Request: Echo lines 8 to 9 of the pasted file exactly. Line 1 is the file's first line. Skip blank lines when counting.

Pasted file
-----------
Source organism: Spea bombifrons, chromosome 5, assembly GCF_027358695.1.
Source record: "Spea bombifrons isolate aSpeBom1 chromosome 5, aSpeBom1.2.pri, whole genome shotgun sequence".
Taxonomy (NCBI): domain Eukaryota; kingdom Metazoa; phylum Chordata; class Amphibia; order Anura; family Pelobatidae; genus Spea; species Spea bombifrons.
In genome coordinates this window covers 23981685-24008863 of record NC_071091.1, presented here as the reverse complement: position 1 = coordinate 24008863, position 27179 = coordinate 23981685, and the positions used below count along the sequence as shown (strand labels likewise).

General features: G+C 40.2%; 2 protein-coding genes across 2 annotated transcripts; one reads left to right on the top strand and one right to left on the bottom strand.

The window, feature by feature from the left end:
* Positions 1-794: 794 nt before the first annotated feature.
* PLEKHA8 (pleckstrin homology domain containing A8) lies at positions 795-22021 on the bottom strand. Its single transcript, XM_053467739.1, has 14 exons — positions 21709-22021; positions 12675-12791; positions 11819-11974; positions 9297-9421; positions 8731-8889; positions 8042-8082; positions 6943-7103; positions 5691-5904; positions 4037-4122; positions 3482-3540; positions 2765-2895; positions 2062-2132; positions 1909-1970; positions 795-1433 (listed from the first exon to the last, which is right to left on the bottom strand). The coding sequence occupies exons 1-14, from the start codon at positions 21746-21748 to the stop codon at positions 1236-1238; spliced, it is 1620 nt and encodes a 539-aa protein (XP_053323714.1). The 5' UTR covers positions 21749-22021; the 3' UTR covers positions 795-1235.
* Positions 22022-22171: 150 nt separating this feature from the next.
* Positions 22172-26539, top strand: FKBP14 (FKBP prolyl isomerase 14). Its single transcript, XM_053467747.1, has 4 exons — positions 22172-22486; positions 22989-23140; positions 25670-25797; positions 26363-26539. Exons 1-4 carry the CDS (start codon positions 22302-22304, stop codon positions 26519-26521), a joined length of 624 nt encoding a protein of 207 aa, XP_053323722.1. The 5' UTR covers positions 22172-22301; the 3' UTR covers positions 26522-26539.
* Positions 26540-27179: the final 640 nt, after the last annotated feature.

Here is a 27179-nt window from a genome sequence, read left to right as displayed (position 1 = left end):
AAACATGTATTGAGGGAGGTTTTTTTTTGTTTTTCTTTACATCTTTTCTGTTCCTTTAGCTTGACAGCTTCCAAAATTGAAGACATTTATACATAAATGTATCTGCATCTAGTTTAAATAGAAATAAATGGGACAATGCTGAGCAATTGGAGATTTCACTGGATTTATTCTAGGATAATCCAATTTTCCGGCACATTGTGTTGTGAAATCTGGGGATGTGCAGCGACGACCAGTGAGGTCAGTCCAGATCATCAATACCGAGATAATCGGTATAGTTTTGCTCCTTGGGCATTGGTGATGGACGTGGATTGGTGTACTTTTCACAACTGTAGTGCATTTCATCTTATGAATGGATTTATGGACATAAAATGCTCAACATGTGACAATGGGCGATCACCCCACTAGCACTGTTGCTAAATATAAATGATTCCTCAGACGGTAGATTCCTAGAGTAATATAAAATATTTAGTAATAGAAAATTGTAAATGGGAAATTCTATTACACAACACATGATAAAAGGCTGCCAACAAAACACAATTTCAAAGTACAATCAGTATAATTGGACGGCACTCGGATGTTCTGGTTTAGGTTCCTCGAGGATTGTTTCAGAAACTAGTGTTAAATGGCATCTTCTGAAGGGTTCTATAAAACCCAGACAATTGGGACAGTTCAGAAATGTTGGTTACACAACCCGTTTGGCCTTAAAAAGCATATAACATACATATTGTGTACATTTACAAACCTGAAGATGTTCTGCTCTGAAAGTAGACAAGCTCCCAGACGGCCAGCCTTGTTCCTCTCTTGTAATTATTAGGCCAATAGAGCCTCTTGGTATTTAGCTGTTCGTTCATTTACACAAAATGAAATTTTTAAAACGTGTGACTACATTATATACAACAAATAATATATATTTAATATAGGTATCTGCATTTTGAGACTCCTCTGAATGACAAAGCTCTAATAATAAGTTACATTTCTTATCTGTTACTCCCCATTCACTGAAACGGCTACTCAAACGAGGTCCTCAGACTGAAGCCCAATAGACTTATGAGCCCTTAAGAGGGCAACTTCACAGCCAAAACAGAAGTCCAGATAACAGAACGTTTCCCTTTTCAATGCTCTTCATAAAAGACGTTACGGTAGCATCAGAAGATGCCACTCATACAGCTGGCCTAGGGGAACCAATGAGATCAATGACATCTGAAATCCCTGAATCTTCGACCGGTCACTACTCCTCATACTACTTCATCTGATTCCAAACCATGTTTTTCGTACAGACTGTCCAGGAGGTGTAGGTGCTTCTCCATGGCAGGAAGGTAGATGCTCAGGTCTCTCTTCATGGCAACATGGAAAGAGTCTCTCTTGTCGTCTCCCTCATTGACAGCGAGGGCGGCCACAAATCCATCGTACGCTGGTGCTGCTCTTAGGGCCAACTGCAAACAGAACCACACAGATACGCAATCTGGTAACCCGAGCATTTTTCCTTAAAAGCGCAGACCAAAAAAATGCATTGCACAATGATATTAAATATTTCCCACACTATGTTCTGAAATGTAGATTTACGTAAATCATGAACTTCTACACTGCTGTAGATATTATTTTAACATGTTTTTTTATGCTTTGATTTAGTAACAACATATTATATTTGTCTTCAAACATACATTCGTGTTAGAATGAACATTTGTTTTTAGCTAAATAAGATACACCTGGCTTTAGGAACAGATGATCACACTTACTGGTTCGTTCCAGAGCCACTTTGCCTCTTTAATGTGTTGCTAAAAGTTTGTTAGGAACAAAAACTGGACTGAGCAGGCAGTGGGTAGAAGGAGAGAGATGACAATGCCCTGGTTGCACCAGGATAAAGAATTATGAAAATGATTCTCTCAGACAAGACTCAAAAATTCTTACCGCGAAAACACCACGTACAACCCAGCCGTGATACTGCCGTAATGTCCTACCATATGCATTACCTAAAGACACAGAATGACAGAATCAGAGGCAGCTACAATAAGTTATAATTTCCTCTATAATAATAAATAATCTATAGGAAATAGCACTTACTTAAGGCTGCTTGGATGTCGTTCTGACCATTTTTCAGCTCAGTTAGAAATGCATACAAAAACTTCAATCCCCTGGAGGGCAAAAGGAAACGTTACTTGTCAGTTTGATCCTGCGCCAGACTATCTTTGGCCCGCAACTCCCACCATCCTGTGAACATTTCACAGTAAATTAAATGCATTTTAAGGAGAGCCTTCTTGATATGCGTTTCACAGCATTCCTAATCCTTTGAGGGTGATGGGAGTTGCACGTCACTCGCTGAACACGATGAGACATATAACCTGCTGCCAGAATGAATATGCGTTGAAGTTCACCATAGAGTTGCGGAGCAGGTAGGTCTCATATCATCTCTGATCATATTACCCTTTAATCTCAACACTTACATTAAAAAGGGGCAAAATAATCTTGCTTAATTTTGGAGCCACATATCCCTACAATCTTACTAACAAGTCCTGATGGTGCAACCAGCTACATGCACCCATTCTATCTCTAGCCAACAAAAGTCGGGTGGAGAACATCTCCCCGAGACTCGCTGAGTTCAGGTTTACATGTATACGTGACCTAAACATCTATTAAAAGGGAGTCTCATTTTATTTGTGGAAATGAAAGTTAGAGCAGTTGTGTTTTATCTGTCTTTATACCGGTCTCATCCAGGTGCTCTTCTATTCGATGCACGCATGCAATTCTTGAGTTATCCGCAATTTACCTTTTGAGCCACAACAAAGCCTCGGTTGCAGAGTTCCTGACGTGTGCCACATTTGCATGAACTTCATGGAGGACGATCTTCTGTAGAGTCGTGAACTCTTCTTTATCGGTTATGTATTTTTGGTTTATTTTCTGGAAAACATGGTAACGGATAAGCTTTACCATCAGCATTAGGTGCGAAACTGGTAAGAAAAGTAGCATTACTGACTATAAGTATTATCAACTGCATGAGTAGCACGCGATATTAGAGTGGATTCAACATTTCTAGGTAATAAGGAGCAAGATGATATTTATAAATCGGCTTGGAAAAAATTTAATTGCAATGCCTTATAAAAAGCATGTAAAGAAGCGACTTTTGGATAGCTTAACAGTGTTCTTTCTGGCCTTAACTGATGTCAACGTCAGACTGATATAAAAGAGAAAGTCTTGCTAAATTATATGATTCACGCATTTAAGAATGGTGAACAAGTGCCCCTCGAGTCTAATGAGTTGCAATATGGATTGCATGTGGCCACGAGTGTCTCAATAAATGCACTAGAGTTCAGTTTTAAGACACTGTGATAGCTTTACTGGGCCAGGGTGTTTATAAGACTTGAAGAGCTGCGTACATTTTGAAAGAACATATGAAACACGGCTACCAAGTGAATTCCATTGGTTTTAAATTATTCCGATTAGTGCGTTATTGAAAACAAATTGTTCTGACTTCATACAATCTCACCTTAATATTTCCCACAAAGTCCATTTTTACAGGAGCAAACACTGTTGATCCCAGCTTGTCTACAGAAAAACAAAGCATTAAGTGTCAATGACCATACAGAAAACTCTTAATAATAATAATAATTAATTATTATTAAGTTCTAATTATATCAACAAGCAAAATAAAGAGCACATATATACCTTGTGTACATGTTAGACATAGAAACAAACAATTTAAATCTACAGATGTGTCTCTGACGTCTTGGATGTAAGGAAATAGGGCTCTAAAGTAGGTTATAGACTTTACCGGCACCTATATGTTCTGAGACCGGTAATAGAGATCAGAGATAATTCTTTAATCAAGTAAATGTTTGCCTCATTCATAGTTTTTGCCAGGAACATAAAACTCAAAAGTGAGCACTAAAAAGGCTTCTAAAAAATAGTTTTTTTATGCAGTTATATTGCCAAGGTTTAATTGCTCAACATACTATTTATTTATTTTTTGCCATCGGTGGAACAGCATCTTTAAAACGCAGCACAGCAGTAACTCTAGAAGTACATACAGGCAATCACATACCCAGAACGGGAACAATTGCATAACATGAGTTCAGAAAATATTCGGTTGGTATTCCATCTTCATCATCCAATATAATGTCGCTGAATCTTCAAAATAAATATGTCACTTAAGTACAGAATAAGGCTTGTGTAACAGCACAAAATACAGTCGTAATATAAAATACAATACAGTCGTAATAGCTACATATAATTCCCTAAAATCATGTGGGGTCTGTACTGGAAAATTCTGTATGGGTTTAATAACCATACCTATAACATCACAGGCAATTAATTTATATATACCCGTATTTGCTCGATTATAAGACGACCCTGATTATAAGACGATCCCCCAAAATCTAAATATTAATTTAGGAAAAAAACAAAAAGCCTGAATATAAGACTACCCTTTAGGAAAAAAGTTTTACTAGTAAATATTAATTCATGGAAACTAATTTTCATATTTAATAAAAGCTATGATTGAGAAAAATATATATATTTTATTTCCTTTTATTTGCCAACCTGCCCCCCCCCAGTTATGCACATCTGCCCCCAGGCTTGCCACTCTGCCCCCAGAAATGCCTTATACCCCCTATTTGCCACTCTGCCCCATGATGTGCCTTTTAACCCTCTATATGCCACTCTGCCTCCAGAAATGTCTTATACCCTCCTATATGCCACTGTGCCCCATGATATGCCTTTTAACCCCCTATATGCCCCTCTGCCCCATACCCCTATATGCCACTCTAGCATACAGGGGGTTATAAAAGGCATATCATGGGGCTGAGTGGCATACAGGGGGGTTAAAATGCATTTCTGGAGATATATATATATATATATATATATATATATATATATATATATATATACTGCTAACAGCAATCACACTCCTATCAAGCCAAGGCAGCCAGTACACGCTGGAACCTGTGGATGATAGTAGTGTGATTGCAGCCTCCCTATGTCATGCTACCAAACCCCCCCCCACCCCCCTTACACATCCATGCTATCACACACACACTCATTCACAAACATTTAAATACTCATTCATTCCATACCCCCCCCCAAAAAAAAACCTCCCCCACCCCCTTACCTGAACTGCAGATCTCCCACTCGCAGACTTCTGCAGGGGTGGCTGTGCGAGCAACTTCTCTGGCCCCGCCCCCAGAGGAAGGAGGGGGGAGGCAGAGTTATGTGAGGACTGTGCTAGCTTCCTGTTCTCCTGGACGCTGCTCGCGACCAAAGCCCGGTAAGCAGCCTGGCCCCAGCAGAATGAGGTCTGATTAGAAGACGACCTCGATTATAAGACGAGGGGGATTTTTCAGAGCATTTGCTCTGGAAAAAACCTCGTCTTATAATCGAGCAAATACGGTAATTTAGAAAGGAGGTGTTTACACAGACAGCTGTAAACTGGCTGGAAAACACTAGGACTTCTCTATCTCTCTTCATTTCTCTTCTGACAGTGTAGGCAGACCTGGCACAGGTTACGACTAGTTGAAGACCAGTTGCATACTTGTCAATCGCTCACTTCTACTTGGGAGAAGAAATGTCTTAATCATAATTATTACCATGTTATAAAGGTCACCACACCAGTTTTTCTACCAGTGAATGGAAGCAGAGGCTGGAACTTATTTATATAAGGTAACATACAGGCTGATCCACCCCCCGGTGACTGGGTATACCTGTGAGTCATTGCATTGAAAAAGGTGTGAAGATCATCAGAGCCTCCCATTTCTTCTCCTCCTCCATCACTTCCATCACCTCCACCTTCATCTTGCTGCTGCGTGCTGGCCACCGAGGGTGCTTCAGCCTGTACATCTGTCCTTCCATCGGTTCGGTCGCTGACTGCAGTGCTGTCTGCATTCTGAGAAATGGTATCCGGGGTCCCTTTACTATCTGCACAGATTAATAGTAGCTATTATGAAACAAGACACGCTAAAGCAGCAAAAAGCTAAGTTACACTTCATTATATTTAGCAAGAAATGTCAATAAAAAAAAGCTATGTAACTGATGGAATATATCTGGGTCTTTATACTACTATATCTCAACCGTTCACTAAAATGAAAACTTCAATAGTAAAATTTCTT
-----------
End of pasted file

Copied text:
* PLEKHA8 (pleckstrin homology domain containing A8) lies at positions 795-22021 on the bottom strand. Its single transcript, XM_053467739.1, has 14 exons — positions 21709-22021; positions 12675-12791; positions 11819-11974; positions 9297-9421; positions 8731-8889; positions 8042-8082; positions 6943-7103; positions 5691-5904; positions 4037-4122; positions 3482-3540; positions 2765-2895; positions 2062-2132; positions 1909-1970; positions 795-1433 (listed from the first exon to the last, which is right to left on the bottom strand). The coding sequence occupies exons 1-14, from the start codon at positions 21746-21748 to the stop codon at positions 1236-1238; spliced, it is 1620 nt and encodes a 539-aa protein (XP_053323714.1). The 5' UTR covers positions 21749-22021; the 3' UTR covers positions 795-1235.
* Positions 22022-22171: 150 nt separating this feature from the next.